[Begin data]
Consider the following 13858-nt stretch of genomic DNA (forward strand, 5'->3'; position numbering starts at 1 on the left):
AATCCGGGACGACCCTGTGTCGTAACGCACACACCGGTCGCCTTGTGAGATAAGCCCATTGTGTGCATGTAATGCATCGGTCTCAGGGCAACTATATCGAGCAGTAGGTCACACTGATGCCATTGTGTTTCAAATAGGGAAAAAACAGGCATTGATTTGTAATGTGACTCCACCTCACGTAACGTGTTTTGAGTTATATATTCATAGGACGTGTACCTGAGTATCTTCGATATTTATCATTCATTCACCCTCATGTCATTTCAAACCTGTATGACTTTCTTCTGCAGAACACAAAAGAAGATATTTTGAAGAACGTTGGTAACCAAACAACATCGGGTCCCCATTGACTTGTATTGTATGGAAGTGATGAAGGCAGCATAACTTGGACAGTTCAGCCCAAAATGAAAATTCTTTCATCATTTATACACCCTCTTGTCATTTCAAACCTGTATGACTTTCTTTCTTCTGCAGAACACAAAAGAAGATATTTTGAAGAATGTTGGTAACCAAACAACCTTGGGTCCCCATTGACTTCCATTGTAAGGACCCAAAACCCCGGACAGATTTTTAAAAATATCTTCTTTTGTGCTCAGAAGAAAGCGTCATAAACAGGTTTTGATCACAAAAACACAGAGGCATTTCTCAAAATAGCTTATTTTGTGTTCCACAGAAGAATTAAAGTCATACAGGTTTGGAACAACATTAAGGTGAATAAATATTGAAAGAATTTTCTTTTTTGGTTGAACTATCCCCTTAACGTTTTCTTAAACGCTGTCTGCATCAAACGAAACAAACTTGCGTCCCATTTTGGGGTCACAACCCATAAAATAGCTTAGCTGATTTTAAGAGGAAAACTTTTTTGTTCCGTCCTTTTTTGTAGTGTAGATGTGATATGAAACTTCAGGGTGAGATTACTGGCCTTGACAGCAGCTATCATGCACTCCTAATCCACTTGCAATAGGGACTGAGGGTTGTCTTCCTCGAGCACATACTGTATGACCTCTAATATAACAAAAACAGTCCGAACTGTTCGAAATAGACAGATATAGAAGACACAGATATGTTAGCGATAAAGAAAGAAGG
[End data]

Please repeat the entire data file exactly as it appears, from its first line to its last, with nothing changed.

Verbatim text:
Consider the following 13858-nt stretch of genomic DNA (forward strand, 5'->3'; position numbering starts at 1 on the left):
AATCCGGGACGACCCTGTGTCGTAACGCACACACCGGTCGCCTTGTGAGATAAGCCCATTGTGTGCATGTAATGCATCGGTCTCAGGGCAACTATATCGAGCAGTAGGTCACACTGATGCCATTGTGTTTCAAATAGGGAAAAAACAGGCATTGATTTGTAATGTGACTCCACCTCACGTAACGTGTTTTGAGTTATATATTCATAGGACGTGTACCTGAGTATCTTCGATATTTATCATTCATTCACCCTCATGTCATTTCAAACCTGTATGACTTTCTTCTGCAGAACACAAAAGAAGATATTTTGAAGAACGTTGGTAACCAAACAACATCGGGTCCCCATTGACTTGTATTGTATGGAAGTGATGAAGGCAGCATAACTTGGACAGTTCAGCCCAAAATGAAAATTCTTTCATCATTTATACACCCTCTTGTCATTTCAAACCTGTATGACTTTCTTTCTTCTGCAGAACACAAAAGAAGATATTTTGAAGAATGTTGGTAACCAAACAACCTTGGGTCCCCATTGACTTCCATTGTAAGGACCCAAAACCCCGGACAGATTTTTAAAAATATCTTCTTTTGTGCTCAGAAGAAAGCGTCATAAACAGGTTTTGATCACAAAAACACAGAGGCATTTCTCAAAATAGCTTATTTTGTGTTCCACAGAAGAATTAAAGTCATACAGGTTTGGAACAACATTAAGGTGAATAAATATTGAAAGAATTTTCTTTTTTGGTTGAACTATCCCCTTAACGTTTTCTTAAACGCTGTCTGCATCAAACGAAACAAACTTGCGTCCCATTTTGGGGTCACAACCCATAAAATAGCTTAGCTGATTTTAAGAGGAAAACTTTTTTGTTCCGTCCTTTTTTGTAGTGTAGATGTGATATGAAACTTCAGGGTGAGATTACTGGCCTTGACAGCAGCTATCATGCACTCCTAATCCACTTGCAATAGGGACTGAGGGTTGTCTTCCTCGAGCACATACTGTATGACCTCTAATATAACAAAAACAGTCCGAACTGTTCGAAATAGACAGATATAGAAGACACAGATATGTTAGCGATAAAGAAAGAAGG